Heroin is a morphine-derived drug. Morphine is a natural substance found in the opium poppy. Opium, meanwhile, has been used for thousands of years, mainly for medicinal purposes.
“The earliest reference to opium growth and use is in 3,400 B.C. when the opium poppy was cultivated in lower Mesopotamia (Southwest Asia). The Sumerians referred to it as Hul Gil, the “joy plant.” The Sumerians soon passed it on to the Assyrians, who in turn passed it on to the Egyptians. As people learned of the power of opium, demand for it increased.”
Opium has been used medicinally to treat diarrhea, insomnia, and pain. Today, it is still used medicinally, where it is converted into diamorphine, which is stronger than either opium or morphine. Because heroin is made from opium, it is known as an ‘opiate’ drug and is a strong painkiller. It is also sometimes used in the clubbing scene for people who want to relax after having had a heavy night.
Heroin has many effects and risks, with the main ones being the fact that:
- A small dosage makes people feel relaxed and warm, with higher dosages leading to sleepiness.
- The first heroin dose usually makes people feel nauseous and dizzy.
- It is a highly addictive substance.
- Many people who become addicted to heroin, particularly through injection, engage in risky behavior such as sharing needles. This results in an increased risk of contracting and spreading blood-borne diseases. Additionally, injecting heroin can lead to blood clots, abscesses, damaged veins, and more.
The Effects of Heroin
When people use heroin, they feel warm and euphoric, which is what attracts them to return to it. It slows all bodily processes down and stops pain receptors from functioning properly. A single dose can last for several hours. The short term effects of heroin are intensely pleasurable, in which lies one of its greatest dangers.
“Once the chemical interaction has taken place, the affected nerve cells are prompted to release a neurotransmitter called dopamine. Dopamine is a special molecule – and important in mediating feelings of pleasure that are rewarding to the user. It’s these sensations of reward that can kickstart and later reinforce a growing addiction, as the user continually seeks to repeat the behavior.”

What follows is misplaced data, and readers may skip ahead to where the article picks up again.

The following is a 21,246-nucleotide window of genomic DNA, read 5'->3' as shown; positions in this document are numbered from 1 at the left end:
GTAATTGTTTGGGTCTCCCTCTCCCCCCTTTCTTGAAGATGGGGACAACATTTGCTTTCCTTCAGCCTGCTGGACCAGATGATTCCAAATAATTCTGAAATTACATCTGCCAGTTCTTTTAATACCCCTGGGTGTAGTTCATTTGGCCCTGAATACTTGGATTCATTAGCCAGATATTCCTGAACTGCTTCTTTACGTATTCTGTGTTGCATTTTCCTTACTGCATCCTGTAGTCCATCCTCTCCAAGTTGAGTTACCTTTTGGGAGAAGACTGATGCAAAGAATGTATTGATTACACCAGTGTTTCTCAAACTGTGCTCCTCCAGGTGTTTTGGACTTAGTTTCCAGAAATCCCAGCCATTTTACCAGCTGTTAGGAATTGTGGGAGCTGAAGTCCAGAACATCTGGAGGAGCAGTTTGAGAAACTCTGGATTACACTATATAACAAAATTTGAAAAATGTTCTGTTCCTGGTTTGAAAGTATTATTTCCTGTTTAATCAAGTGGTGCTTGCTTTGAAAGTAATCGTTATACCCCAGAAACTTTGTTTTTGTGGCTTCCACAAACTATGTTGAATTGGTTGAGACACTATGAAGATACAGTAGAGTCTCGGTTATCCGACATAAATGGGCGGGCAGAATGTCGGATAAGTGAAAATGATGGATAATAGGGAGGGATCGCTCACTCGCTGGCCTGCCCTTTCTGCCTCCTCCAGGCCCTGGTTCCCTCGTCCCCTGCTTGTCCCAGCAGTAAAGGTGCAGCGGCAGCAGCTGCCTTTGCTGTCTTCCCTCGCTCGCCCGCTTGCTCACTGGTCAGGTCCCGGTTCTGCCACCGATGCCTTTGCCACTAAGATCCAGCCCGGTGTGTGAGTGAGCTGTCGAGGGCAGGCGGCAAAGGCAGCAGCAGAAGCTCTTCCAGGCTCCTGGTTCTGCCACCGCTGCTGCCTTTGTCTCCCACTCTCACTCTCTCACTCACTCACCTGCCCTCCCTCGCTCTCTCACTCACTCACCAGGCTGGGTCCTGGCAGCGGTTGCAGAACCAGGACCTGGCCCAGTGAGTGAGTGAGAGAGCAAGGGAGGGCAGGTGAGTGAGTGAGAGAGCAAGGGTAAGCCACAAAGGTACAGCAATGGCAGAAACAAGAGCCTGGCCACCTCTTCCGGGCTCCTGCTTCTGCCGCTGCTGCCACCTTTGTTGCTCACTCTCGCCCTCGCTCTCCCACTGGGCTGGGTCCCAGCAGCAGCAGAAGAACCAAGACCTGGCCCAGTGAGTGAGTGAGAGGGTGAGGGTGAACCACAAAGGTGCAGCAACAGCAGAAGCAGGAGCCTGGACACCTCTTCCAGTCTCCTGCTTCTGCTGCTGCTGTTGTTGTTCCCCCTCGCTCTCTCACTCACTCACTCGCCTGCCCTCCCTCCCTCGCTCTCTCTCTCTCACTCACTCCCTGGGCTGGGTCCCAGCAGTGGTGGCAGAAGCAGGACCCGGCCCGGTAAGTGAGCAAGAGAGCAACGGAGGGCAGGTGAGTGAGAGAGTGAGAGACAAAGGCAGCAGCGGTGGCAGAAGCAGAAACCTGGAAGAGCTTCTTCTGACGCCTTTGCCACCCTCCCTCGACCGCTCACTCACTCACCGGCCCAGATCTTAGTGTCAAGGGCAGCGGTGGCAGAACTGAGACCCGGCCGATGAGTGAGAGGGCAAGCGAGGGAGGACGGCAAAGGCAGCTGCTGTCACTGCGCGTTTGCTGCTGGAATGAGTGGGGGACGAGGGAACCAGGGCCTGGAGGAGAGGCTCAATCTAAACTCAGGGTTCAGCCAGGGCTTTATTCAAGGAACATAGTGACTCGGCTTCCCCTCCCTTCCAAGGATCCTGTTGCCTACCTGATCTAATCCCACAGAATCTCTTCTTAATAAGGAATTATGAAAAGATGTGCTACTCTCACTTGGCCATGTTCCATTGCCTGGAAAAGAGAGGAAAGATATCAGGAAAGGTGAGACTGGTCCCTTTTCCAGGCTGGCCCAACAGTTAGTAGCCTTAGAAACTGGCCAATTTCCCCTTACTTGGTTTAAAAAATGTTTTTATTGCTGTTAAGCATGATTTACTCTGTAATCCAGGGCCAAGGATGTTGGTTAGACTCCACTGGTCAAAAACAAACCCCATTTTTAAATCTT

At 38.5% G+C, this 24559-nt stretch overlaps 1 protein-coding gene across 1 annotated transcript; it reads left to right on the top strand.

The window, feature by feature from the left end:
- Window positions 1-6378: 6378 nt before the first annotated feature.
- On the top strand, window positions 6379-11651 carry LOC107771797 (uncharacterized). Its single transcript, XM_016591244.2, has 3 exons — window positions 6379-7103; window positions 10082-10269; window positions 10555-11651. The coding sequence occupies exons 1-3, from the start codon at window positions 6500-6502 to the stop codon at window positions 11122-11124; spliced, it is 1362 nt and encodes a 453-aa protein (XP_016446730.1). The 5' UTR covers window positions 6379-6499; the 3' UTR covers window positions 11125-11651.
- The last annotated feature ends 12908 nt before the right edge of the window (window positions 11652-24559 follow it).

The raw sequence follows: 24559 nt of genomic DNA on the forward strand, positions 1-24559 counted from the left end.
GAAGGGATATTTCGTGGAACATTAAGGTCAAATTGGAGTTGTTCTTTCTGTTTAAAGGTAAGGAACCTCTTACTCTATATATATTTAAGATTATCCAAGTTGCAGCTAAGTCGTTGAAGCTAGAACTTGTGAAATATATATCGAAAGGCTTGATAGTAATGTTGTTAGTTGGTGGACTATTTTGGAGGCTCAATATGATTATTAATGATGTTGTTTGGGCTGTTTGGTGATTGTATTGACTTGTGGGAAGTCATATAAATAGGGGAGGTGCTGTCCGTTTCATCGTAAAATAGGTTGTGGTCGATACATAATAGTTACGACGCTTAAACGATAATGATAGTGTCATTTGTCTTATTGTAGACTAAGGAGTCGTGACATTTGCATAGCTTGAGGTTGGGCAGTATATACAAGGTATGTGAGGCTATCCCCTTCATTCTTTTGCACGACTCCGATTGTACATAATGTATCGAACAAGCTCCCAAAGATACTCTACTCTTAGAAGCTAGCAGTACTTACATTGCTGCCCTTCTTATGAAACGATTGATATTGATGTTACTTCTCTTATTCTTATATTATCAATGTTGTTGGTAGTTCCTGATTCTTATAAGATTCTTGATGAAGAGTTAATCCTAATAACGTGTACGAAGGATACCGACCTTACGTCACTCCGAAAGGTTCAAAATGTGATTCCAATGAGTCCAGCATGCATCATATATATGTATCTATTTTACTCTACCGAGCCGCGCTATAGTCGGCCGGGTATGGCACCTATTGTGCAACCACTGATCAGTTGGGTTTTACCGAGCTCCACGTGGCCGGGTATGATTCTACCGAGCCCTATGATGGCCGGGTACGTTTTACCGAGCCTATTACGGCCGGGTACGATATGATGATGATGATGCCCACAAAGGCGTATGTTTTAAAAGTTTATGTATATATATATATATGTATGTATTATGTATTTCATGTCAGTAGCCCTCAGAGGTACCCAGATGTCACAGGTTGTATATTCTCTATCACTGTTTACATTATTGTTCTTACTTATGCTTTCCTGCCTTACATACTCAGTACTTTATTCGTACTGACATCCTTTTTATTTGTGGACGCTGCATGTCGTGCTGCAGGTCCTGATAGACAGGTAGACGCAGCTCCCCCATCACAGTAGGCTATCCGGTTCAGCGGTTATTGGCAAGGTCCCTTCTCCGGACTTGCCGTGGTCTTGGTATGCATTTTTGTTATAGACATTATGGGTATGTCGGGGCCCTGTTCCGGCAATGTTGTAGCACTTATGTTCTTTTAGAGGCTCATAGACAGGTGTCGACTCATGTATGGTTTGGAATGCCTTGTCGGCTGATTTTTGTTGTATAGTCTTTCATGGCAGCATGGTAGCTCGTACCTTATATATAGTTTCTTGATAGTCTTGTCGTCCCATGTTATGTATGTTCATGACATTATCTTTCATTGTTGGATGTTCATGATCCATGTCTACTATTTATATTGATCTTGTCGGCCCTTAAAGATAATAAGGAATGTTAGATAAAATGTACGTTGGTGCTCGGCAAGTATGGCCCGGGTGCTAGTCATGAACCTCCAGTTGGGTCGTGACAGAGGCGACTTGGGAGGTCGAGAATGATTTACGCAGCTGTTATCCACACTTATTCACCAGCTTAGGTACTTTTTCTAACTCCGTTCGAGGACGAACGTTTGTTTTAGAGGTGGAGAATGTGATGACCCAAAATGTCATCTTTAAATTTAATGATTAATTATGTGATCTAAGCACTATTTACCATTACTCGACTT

The Risks of Heroin
Heroin is an incredibly dangerous drug and it is important that people are aware of this and educated about this so they can avoid turning to it. Some of the dangerous things that can happen with heroin use is an overdose, which usually starts with respiratory failure. An overdose can lead to coma and death. Unfortunately, there continues to be an increase in fatal heroin overdoses.
“From 2002 to 2015 there was a 6.2-fold increase in the total number of deaths.”
Those who are regular heroin users will have built up a tolerance to the drug in their system, meaning they require higher doses to reach the same effects. However, after just a few days of not using the substance, this tolerance drops very rapidly. The result is that those who relapse are at much greater risk of having an overdose because they will tend to take too much of the substance.
An overdose is also more likely if heroin is taken together with other substances. Some users mix heroin and cocaine, effectively using an upper and downer at the same time, which is incredibly dangerous. This is known as speedballing.